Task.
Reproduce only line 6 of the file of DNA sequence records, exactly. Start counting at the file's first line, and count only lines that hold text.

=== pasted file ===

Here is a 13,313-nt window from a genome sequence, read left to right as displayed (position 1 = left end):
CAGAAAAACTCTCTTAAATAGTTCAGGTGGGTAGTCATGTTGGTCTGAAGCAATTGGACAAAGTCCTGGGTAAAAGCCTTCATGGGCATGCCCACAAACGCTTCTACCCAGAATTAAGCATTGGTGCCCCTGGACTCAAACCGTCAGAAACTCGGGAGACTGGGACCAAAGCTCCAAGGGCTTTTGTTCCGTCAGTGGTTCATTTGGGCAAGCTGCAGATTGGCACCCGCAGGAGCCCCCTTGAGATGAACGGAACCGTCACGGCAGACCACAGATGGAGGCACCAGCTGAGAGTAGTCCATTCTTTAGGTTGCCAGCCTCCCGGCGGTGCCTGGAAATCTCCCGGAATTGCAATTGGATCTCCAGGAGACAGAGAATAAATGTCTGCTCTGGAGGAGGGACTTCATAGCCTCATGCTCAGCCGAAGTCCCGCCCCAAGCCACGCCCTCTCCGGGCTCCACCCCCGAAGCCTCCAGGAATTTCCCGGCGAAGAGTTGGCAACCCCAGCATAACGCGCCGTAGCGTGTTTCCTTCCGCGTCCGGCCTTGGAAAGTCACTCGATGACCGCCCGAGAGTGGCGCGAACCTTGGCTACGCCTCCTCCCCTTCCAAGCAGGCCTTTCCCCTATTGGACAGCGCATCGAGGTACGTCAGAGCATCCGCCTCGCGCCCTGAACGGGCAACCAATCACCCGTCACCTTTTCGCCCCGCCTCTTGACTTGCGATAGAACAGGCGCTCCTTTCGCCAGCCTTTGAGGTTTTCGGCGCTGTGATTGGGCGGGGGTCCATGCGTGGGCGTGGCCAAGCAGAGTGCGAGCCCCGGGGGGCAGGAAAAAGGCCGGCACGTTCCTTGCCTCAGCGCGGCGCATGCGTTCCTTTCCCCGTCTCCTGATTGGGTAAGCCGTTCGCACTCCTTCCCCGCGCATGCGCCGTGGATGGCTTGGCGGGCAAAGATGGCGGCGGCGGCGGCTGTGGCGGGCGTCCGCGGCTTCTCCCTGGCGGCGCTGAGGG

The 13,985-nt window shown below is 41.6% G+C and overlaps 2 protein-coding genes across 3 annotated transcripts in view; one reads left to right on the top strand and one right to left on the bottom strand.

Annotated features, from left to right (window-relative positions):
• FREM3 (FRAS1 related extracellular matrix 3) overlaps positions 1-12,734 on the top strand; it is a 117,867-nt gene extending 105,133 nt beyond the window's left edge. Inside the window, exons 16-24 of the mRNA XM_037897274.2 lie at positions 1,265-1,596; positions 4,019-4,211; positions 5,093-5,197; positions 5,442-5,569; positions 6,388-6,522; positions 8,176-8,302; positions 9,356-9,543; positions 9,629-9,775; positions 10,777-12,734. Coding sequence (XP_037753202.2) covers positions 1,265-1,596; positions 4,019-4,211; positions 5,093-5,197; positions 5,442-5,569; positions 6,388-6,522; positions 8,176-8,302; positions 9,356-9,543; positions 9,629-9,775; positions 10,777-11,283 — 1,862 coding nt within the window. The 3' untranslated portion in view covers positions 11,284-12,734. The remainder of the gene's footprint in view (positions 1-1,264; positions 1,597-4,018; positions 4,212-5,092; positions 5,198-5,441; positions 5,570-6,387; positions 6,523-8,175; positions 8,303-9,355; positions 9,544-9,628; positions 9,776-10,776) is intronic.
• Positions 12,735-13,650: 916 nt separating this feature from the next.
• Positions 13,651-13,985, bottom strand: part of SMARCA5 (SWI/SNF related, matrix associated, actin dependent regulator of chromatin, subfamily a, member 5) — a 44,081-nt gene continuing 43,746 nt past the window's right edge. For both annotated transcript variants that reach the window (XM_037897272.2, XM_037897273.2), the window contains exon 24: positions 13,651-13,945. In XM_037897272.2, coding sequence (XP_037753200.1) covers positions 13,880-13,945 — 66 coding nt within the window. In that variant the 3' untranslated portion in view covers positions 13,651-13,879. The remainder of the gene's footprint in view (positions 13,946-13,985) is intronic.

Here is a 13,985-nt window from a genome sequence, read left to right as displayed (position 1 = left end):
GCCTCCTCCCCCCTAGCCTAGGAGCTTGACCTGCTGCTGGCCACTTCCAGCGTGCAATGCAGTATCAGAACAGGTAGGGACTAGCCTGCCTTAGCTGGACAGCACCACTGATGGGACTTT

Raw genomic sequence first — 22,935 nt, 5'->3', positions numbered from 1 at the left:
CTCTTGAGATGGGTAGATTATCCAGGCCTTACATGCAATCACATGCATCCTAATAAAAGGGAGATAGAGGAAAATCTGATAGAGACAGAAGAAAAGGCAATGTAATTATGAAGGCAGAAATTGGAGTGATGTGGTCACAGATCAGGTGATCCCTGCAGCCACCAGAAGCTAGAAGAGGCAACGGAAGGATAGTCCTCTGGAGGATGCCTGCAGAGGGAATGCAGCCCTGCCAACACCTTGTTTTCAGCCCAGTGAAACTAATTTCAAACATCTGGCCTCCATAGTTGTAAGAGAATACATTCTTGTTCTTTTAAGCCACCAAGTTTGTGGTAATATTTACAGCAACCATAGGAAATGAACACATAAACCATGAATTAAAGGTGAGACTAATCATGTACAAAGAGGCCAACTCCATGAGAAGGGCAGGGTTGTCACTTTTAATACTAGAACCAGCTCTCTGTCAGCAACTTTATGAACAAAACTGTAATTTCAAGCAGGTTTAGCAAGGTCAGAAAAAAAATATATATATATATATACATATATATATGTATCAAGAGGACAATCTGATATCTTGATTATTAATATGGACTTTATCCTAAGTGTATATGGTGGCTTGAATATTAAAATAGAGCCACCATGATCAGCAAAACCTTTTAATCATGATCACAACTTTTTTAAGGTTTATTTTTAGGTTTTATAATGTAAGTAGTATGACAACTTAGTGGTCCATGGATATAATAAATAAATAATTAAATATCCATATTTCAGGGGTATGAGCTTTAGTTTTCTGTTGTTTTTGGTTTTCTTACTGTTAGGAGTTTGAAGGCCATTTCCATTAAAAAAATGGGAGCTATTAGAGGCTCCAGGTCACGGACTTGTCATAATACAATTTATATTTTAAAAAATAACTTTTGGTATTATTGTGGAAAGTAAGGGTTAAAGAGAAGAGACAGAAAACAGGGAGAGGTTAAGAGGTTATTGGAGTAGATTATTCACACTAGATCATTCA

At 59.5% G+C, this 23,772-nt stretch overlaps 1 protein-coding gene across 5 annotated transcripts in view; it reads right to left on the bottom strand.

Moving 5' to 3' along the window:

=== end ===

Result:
• Positions 12,735-13,650: 916 nt separating this feature from the next.